Roth IRA conversion strategy for business owners

Roth IRA conversion strategy for business owners

When discussing a possible Roth IRA conversion with clients, typically the primary barrier is identifying funds to pay the tax bill. Clients understand the benefits that a tax–free Roth can provide in retirement and to potential heirs, but are challenged by reporting additional income generated from a conversion. Using business–related tax losses to offset a Roth IRA conversion is a strategy that may help to lessen the tax bite caused by a conversion.

Clients or prospects who may benefit from this strategy are small business owners as they may have tax losses associated with operating their business.

What are net operating losses?
A tax loss associated with operating a business is a net operating loss (NOL). The Internal Revenue Service provides more detail about the definition of NOLs in its publication 536, Net Operating Losses for Individuals, Estates and Trusts. The business must be considered a “flow-through” entity for tax purposes, meaning that any business income, or losses, is carried over to the personal income tax return. These types of businesses include sole proprietors, limited partnerships, and S corporations.

Using an NOL
There are two options for applying an NOL against other income. A taxpayer can elect to apply the loss against previous tax returns, for a maximum of five years in some cases and a minimum of two years, which is referred to as a “carryback.” Or, a taxpayer can elect to apply the NOL against future tax years, for a maximum of 20 years, which is referred to as an NOL carryforward. Unlike net capital losses where taxpayers are limited to using only $3,000 annually to offset any ordinary income, there is no limit on how much of an NOL can be used to offset ordinary income. For clients carrying forward large NOLs, adding additional income from a Roth IRA conversion may make sense. This can result in very large conversions without any tax consequences.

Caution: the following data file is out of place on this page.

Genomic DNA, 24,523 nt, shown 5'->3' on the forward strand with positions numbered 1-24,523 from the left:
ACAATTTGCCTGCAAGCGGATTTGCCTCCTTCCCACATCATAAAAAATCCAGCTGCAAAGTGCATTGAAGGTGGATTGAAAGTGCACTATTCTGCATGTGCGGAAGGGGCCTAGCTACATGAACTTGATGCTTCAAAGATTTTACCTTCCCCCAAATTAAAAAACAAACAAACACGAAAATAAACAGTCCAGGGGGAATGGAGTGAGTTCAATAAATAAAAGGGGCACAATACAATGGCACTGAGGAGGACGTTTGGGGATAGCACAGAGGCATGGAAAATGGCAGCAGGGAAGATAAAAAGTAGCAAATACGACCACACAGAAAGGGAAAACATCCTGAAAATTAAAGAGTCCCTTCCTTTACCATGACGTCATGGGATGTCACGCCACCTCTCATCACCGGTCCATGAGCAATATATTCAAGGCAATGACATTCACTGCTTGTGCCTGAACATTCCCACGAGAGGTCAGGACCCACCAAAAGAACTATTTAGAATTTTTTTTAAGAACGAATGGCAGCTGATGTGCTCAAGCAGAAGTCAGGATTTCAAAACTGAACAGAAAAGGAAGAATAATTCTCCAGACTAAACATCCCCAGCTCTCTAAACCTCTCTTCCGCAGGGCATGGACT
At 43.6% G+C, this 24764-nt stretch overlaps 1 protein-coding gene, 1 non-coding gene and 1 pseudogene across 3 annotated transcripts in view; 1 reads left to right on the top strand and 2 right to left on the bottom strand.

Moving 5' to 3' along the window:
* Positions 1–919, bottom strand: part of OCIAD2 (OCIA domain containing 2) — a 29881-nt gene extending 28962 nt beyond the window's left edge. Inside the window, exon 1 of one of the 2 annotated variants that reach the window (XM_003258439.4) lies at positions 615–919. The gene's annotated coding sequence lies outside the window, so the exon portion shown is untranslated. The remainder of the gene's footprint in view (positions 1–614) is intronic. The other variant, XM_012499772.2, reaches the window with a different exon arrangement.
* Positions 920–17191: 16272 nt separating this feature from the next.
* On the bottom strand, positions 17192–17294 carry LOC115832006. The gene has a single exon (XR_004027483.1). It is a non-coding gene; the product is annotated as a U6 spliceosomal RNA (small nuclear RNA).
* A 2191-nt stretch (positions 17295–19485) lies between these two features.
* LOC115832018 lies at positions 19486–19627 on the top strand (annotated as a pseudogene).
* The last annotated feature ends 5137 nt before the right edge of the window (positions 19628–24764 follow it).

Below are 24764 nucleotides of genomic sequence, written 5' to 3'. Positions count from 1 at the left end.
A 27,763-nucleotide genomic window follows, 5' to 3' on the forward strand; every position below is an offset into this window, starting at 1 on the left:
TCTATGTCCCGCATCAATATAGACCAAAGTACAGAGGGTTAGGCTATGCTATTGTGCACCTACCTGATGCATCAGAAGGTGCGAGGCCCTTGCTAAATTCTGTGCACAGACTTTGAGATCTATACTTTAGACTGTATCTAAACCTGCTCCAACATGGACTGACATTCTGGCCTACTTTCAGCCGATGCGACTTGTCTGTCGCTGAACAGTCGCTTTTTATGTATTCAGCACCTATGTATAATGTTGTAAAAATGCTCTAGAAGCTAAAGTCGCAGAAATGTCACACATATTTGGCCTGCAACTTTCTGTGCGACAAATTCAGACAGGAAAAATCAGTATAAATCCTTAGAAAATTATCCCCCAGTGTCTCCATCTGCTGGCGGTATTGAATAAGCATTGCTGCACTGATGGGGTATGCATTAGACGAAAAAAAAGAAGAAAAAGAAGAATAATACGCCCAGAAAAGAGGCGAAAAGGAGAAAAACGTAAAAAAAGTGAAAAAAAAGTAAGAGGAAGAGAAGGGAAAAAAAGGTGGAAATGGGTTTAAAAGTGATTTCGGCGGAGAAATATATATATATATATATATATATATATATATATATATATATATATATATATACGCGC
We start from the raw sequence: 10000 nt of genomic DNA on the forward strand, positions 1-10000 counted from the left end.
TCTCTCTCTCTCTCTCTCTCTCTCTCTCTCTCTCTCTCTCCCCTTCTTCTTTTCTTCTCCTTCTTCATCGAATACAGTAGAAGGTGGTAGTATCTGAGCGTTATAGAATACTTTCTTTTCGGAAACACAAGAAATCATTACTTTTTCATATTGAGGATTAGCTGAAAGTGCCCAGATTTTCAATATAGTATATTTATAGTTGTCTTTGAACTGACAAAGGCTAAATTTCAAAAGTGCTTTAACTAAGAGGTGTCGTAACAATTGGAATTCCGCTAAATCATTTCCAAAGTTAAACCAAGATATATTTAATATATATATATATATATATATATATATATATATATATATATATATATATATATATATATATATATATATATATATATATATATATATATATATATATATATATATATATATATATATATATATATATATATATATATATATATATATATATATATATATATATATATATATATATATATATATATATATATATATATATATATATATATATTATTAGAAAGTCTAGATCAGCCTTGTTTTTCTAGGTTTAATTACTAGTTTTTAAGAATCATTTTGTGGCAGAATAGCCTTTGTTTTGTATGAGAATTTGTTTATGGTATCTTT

Example: Using an NOL to offset income from a Roth IRA conversion.
The below illustration makes the following assumptions:

  • John is a sole proprietor, married with two children
  • He has a SEP IRA valued at $200,000
  • Due to investments within the business and a poor economic environment, business losses total $150,000
  • His wife earns $75,000 annually
  • They report an additional $5,000 in income from interest and dividends
  • Non–business deductions total $35,000 (itemized deduction + personal exemptions)
  • End result: John is able to convert $70,000 of his SEP IRA to a Roth without tax consequences


Spousal wages $75,000
Interest and dividends 5,000
Total income 80,000
Net business losses (itemized deduction and personal deductions not allowed in NOL calculation) (150,000)
NOL for tax year (150,000)
Net business losses (itemized deduction and personal deductions not allowed in NOL calculation) (70,000)
Income from Roth IRA conversion 70,000
Net taxable income 0

Local partnerships can provide valuable benefits
Rules around calculating and utilizing NOLs are complicated, so it is critical for clients to consult with a qualified tax professional. This presents an excellent opportunity for financial advisors to form strategic relationships with local CPAs who can assist business–owner clients and potentially provide valuable referrals for IRA and other investment business.

Download our investor education piece, Converting a Traditional IRA to a Roth IRA for more information.

More in: Retirement/Income, Taxes